So, in the first form, x2 + ax = b, where x + La is found = ✓ 6 + fas, the root may be either + b + f62, or - Vo+*, since either of them being multiplied by itself produces b + tua, And this ambiguity is expre-sed by writing the uncertain or double sign + before vo + faz ; thus x = +6+ ful - fa.

In this form, where x = Ivot tuz fa, the first value of x, viz, x= +6+412 - Ja, is always affirmative ; for since faz + 6 is greater than faz, the greater square must necessarily have the greater root; the:efore vot tas will always be greater than vlaz, or its equal ja ; and consequently + ✓ot 492 – fa wili always be affirmative.

The second value, viz. x = vot uz ha will always be negative, because it is composed of two negative terms. Therefore when x2 + ax = b, we shall have x = + b + fa?

fa for the affirmative value of x, and x =+ b + $a2 da for the nega. tive value of x.

In the second form, where x = + b + tas + fa the first value, viz. x = + ✓bt fa3 + {a is always affirmative, since it is composed of two affirmative terms. But the second value, viz.

✓b + the + ja, will always be negative; for since 0 + \ais greater than la3, therefore 1 + $a2 will be greater than ✓ faz, or its equal fa; and consequently – Vot 1ns + la is always a negative quantity.


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determined, making the root of the known side either + or -, which will give iwo rools of the equation, or two values of the unknown quantity.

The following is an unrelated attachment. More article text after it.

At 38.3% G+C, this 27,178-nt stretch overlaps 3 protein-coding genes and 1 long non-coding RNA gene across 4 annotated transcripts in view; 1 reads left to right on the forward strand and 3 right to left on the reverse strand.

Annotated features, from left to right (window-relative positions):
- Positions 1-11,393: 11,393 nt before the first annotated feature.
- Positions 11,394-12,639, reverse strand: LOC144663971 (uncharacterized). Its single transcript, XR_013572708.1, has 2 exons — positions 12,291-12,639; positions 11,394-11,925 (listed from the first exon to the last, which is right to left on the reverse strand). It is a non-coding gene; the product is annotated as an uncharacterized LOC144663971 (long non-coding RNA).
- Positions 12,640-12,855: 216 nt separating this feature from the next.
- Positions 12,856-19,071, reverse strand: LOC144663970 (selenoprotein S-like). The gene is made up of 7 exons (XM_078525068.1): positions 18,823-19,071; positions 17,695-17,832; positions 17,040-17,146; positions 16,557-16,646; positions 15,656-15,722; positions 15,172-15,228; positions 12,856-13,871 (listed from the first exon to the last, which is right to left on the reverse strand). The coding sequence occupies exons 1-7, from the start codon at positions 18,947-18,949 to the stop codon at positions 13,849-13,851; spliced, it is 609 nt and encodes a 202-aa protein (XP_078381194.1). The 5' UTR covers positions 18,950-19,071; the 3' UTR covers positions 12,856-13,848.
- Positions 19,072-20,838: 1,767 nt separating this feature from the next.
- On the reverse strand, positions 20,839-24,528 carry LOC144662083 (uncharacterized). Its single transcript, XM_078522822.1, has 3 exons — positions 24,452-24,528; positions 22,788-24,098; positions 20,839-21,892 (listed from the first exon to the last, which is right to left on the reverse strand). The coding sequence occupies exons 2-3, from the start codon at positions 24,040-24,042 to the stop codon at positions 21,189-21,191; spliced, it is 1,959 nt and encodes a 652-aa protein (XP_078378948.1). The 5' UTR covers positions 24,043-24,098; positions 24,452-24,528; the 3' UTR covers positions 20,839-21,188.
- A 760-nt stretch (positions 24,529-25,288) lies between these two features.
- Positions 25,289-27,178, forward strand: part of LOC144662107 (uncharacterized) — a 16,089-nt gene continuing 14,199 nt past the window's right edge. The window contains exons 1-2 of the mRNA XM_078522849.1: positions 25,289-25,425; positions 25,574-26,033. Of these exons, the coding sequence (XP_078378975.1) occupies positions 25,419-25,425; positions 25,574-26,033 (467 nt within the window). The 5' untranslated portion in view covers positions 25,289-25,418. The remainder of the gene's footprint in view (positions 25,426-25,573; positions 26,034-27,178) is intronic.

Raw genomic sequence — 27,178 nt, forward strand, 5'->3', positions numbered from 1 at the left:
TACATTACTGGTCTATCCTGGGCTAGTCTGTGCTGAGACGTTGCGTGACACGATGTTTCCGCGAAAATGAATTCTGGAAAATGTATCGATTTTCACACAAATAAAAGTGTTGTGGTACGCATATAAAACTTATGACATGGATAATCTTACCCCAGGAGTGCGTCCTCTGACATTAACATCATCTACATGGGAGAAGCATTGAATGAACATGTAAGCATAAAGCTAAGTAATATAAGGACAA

Note, 1. The root of the first side of the equation, is alwavs equal to the root of the first term, with half the co-efficient of the second term joined to it, with its sign, whether + or -

2. All equations, in which there are two terms, including the unknown quantity, and which have the index of the one just double that of the other, are resolved like quadratics, by completing the square, as above. Thus, * + ars = b, or xan + axb b, or x + ar


b, are the same as quadratics, and the value of the unknown quantity may be determined accordingly.

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Therefore, when xl - ax =b, we shall have x = tbt 1a2 + fa for tlic affirmative value of


✓bt a2 + ta for the negat ve value of x; so that in both the first and becond forms, the unknown quantity has always two values, one of which is positive, and the other negative.

But in the third form, where x = ✓ fa2 b + fa, both the values of x will be positive when 4a2 is gre::er than b. For the first value, siz, x= + 112 b + da will then be affirmative, being composed of two affirmative terms. The second value, viz. x =

bt ha is affirma. tive also; for since fais greater than £a? – 6, therefore fund or fa is g eater than fal – b; and consequently ✓ 14% -6+ ja will always be an affirmative quan‘ity. So that, when x2 h, we shall have x = tv3.2

6 + ja, and also =6 + fa, for the values of x, both positive. But in this third form, if 6 be greater than faz, the solution of the proposed question will be impossible. For since the square of any quantity (whether that quantity be affirmative or negative) is always affirmative, the square root of a negative quantity is im. possible, and cannot be assigned But when b is greater than 4n2, then fa? - b is a negative quantity; and therefore its root v1- bis impossible, or imaginary ; consequently, in that case,

hat v ta? — 6, or the two roots or values of xy are both impossible, or imaginary quantities,